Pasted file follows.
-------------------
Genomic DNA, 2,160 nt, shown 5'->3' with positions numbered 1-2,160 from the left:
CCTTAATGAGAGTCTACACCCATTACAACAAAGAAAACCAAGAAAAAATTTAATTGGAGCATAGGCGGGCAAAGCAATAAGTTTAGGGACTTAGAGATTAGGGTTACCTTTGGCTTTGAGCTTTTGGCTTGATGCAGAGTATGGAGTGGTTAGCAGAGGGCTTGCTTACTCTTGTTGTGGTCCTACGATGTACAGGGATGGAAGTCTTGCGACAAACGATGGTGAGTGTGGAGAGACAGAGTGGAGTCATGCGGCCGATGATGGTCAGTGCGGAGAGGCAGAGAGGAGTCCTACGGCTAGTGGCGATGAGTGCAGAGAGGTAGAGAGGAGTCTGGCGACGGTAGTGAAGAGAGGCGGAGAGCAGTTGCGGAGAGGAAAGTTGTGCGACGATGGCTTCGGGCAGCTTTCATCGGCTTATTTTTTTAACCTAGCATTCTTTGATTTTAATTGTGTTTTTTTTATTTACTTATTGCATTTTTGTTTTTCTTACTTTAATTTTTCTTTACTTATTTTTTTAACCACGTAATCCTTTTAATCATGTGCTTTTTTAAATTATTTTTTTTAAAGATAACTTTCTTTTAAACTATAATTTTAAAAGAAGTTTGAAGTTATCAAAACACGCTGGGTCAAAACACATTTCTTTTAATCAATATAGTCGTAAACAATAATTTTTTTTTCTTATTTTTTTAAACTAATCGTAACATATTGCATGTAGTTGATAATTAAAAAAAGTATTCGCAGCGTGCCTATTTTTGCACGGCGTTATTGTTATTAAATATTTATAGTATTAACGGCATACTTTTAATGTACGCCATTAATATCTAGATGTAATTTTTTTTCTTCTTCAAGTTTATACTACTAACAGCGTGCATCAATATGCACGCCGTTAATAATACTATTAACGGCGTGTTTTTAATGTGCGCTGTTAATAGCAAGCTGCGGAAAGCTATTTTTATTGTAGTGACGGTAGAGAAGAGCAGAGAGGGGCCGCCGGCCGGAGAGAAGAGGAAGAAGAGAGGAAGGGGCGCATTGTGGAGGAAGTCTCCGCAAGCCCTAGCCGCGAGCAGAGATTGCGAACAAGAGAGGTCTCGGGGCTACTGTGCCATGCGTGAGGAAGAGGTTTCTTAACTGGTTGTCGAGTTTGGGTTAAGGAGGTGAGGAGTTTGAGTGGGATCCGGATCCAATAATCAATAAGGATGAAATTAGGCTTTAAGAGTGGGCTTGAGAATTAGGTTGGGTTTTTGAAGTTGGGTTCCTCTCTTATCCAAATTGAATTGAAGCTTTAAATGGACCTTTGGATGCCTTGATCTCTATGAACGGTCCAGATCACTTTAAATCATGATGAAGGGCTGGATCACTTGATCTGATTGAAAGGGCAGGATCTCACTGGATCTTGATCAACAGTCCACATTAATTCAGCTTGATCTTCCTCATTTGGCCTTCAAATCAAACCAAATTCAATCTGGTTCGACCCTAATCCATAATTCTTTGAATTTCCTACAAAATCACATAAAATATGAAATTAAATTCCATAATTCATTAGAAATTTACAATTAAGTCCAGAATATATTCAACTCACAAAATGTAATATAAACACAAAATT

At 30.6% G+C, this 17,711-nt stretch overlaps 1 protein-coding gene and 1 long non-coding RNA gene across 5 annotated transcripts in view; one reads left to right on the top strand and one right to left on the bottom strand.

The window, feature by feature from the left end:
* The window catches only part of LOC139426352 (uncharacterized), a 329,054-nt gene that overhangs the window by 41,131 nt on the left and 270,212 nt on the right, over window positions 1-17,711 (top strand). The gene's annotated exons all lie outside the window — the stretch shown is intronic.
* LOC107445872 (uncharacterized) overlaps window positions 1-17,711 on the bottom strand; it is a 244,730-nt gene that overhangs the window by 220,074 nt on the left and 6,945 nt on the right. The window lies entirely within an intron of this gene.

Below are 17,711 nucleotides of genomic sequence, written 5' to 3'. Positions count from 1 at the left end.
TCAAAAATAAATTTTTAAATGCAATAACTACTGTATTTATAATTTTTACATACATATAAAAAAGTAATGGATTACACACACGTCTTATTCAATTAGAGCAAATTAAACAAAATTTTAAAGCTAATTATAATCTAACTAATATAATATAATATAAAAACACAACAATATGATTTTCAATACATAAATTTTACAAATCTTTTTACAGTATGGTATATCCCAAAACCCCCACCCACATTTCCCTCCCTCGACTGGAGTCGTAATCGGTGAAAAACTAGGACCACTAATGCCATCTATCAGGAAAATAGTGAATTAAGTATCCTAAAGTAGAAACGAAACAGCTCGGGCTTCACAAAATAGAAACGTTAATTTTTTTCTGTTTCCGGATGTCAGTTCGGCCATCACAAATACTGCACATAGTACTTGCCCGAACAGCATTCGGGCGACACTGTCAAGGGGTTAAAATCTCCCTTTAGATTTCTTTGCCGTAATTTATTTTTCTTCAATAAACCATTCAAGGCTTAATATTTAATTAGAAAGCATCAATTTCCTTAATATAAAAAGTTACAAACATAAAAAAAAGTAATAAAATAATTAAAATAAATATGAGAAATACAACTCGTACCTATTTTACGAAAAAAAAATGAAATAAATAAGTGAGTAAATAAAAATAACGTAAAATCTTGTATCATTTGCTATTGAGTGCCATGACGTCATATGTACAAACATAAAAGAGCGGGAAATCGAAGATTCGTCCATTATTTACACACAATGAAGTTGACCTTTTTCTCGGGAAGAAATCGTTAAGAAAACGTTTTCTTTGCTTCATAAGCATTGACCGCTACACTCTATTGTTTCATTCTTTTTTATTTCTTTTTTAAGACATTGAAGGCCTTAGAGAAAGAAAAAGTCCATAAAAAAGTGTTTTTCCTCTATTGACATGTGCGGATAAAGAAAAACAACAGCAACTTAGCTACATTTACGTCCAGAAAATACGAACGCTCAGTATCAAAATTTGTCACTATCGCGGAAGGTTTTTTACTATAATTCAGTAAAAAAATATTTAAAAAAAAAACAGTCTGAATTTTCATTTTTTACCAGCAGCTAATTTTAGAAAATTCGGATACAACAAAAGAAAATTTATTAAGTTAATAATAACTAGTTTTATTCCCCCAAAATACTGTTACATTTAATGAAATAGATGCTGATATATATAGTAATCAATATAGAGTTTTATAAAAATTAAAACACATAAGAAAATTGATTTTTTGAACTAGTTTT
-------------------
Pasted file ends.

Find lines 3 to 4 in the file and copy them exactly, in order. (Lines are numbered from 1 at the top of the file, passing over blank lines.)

At 30.6% G+C, this 17,711-nt stretch overlaps 1 protein-coding gene and 1 long non-coding RNA gene across 5 annotated transcripts in view; one reads left to right on the top strand and one right to left on the bottom strand.

The window, feature by feature from the left end: